Perhaps most originally, through studies of translation, print culture, and book transport, this collection establishes More's international impact from the late eighteenth-century to the present. In studies of her international reception, Begoña Lasa-Álvarez and Marie Nedregotten Sørbø explain how her play Percy, a Tragedy (1777) was translated by French and Spanish dramatists, and how her position as a woman writer and a Christian caught the attention of theologians and clergymen in Scandinavia. Commenting on the 1858 reflections of a Norwegian theologian named Erik Horn, Sørbø marvels that "a young theologian writes with such longing about a paradise where men and women have equal relationships, equal chances of developing their talents, and where single as well as married women are valuable contributors to culture and learning in their society" (119). The fascination of this Norwegian theologian with British women's writing suggests that More may have influenced patterns of Scandinavian feminism still present today. Contributors also document More's influence on the United States (Sørbø 126; Smith 175); Denmark, Germany, and the Netherlands (Sørbø 121 & 115); Malta (Smith 173); and even Sri Lanka, where, as Sørbø notes, "Ceylon celebrated its own abolition of slavery by means of [More's] poem 'The Feast of Freedom' in 1819" (121).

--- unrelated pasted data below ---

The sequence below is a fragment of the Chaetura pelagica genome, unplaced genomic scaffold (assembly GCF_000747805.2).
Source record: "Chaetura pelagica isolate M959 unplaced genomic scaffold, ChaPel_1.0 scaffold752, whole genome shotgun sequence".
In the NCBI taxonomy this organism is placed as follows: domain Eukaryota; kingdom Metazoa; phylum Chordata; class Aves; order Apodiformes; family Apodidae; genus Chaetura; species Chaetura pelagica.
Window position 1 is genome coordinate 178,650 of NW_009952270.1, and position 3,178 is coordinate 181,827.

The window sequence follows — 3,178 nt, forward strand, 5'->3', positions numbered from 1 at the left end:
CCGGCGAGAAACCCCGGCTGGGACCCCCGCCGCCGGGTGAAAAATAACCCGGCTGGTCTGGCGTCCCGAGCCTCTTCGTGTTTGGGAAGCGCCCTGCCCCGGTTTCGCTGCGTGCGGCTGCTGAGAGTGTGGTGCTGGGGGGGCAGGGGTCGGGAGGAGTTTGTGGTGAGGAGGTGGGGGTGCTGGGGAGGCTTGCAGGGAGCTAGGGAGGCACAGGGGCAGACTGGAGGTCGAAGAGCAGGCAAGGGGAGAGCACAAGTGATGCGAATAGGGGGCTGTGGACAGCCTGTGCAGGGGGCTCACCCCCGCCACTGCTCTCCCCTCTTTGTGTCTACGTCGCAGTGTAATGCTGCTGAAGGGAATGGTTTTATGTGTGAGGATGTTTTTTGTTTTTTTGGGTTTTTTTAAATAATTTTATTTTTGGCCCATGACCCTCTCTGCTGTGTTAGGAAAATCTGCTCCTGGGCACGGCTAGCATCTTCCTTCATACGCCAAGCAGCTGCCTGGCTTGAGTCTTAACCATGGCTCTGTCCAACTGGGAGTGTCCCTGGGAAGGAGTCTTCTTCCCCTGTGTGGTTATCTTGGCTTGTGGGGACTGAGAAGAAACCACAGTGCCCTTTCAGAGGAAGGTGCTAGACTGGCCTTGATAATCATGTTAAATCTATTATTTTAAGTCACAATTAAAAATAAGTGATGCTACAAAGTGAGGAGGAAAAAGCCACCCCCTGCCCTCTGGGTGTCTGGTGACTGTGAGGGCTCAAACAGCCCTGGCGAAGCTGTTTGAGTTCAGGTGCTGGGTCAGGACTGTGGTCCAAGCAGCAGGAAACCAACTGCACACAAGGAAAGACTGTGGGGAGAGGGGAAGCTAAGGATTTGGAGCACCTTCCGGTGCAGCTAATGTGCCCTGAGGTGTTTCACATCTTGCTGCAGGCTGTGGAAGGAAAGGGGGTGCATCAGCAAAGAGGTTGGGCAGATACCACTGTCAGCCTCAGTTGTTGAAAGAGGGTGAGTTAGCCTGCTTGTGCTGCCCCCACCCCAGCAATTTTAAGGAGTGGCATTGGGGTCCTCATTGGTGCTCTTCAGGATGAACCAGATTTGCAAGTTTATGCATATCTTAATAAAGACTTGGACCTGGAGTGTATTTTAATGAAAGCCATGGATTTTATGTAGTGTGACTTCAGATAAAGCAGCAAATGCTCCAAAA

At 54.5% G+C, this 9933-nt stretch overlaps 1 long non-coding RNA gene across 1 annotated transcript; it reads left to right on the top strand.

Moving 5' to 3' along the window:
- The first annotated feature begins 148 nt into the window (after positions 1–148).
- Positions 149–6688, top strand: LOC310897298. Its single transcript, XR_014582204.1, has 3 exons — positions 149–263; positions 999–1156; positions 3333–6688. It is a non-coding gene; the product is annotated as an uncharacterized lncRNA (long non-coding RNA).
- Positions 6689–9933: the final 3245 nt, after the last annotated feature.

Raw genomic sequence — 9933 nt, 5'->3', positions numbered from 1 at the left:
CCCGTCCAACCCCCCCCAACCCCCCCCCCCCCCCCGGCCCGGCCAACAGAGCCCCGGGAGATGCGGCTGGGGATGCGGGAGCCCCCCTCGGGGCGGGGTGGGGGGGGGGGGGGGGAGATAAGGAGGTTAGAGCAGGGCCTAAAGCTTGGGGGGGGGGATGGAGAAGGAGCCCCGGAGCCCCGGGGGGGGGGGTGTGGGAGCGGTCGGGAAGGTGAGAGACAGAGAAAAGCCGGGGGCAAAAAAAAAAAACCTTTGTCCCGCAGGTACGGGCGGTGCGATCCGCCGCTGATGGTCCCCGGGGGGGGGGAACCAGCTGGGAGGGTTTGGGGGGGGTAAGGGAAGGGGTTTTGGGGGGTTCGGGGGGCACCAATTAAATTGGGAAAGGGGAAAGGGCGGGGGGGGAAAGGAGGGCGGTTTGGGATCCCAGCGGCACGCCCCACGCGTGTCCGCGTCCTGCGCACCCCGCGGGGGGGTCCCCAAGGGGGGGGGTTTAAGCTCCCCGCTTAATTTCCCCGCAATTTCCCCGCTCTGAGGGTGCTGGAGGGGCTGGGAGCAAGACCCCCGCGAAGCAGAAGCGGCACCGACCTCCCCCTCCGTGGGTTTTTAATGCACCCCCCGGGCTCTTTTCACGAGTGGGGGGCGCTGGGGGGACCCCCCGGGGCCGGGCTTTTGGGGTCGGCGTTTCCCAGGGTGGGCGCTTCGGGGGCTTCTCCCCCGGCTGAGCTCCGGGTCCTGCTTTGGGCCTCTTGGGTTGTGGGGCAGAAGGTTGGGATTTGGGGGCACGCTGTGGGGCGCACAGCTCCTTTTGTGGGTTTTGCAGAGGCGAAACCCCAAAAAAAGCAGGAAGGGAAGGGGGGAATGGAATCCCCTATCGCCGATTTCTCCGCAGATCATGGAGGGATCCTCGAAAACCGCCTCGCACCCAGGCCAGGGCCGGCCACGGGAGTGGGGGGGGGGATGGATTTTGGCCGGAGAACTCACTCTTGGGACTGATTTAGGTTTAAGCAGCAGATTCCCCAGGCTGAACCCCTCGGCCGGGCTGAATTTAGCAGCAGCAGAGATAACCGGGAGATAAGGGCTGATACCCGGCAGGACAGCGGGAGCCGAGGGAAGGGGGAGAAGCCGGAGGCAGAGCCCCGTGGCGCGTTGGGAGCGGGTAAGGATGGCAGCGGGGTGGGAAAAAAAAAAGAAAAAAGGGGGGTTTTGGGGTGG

Given the careful work of these contributors, scholars studying More will now need to take more seriously such cosmopolitan and global reverberations of her work. Overall, Hannah More in Context is an intensely collaborative, convivial collection. Full of fresh details, it offers multiple entry points for future research into More's impact and legacy, in England and around the world.
Natasha Duquette is Professor of Literature at Our Lady Seat of Wisdom College, Barry's Bay, Ontario.